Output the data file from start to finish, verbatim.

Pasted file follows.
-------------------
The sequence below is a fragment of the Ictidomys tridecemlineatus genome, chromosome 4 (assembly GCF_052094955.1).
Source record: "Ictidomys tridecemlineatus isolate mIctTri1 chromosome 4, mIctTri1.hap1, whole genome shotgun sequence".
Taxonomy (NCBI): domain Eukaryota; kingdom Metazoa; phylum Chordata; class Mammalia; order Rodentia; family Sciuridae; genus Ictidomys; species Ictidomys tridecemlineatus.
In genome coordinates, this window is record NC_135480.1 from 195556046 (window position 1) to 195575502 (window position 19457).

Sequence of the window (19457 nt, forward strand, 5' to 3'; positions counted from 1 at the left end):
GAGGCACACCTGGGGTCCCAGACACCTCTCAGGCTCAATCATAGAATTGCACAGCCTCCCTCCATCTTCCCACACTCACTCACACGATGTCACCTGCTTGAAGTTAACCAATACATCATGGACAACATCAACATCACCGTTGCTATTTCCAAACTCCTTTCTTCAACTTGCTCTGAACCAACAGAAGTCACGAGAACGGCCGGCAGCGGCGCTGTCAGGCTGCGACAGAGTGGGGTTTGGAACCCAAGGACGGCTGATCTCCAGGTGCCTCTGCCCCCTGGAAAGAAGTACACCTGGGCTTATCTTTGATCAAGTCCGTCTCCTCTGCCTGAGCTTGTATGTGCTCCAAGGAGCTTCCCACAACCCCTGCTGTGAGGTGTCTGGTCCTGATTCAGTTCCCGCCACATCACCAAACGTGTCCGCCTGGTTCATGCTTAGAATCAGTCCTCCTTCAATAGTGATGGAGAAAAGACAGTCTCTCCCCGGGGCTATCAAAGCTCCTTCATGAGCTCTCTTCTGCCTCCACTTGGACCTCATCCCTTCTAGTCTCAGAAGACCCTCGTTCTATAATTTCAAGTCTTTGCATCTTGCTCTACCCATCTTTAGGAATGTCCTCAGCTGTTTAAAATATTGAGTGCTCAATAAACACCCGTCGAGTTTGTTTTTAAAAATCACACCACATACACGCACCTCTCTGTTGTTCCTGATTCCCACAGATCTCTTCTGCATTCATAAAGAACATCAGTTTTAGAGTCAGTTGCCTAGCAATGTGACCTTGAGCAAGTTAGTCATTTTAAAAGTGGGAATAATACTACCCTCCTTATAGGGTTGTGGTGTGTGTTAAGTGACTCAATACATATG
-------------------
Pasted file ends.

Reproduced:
The sequence below is a fragment of the Ictidomys tridecemlineatus genome, chromosome 4 (assembly GCF_052094955.1).
Source record: "Ictidomys tridecemlineatus isolate mIctTri1 chromosome 4, mIctTri1.hap1, whole genome shotgun sequence".
Taxonomy (NCBI): domain Eukaryota; kingdom Metazoa; phylum Chordata; class Mammalia; order Rodentia; family Sciuridae; genus Ictidomys; species Ictidomys tridecemlineatus.
In genome coordinates, this window is record NC_135480.1 from 195556046 (window position 1) to 195575502 (window position 19457).

Sequence of the window (19457 nt, forward strand, 5' to 3'; positions counted from 1 at the left end):
GAGGCACACCTGGGGTCCCAGACACCTCTCAGGCTCAATCATAGAATTGCACAGCCTCCCTCCATCTTCCCACACTCACTCACACGATGTCACCTGCTTGAAGTTAACCAATACATCATGGACAACATCAACATCACCGTTGCTATTTCCAAACTCCTTTCTTCAACTTGCTCTGAACCAACAGAAGTCACGAGAACGGCCGGCAGCGGCGCTGTCAGGCTGCGACAGAGTGGGGTTTGGAACCCAAGGACGGCTGATCTCCAGGTGCCTCTGCCCCCTGGAAAGAAGTACACCTGGGCTTATCTTTGATCAAGTCCGTCTCCTCTGCCTGAGCTTGTATGTGCTCCAAGGAGCTTCCCACAACCCCTGCTGTGAGGTGTCTGGTCCTGATTCAGTTCCCGCCACATCACCAAACGTGTCCGCCTGGTTCATGCTTAGAATCAGTCCTCCTTCAATAGTGATGGAGAAAAGACAGTCTCTCCCCGGGGCTATCAAAGCTCCTTCATGAGCTCTCTTCTGCCTCCACTTGGACCTCATCCCTTCTAGTCTCAGAAGACCCTCGTTCTATAATTTCAAGTCTTTGCATCTTGCTCTACCCATCTTTAGGAATGTCCTCAGCTGTTTAAAATATTGAGTGCTCAATAAACACCCGTCGAGTTTGTTTTTAAAAATCACACCACATACACGCACCTCTCTGTTGTTCCTGATTCCCACAGATCTCTTCTGCATTCATAAAGAACATCAGTTTTAGAGTCAGTTGCCTAGCAATGTGACCTTGAGCAAGTTAGTCATTTTAAAAGTGGGAATAATACTACCCTCCTTATAGGGTTGTGGTGTGTGTTAAGTGACTCAATACATATG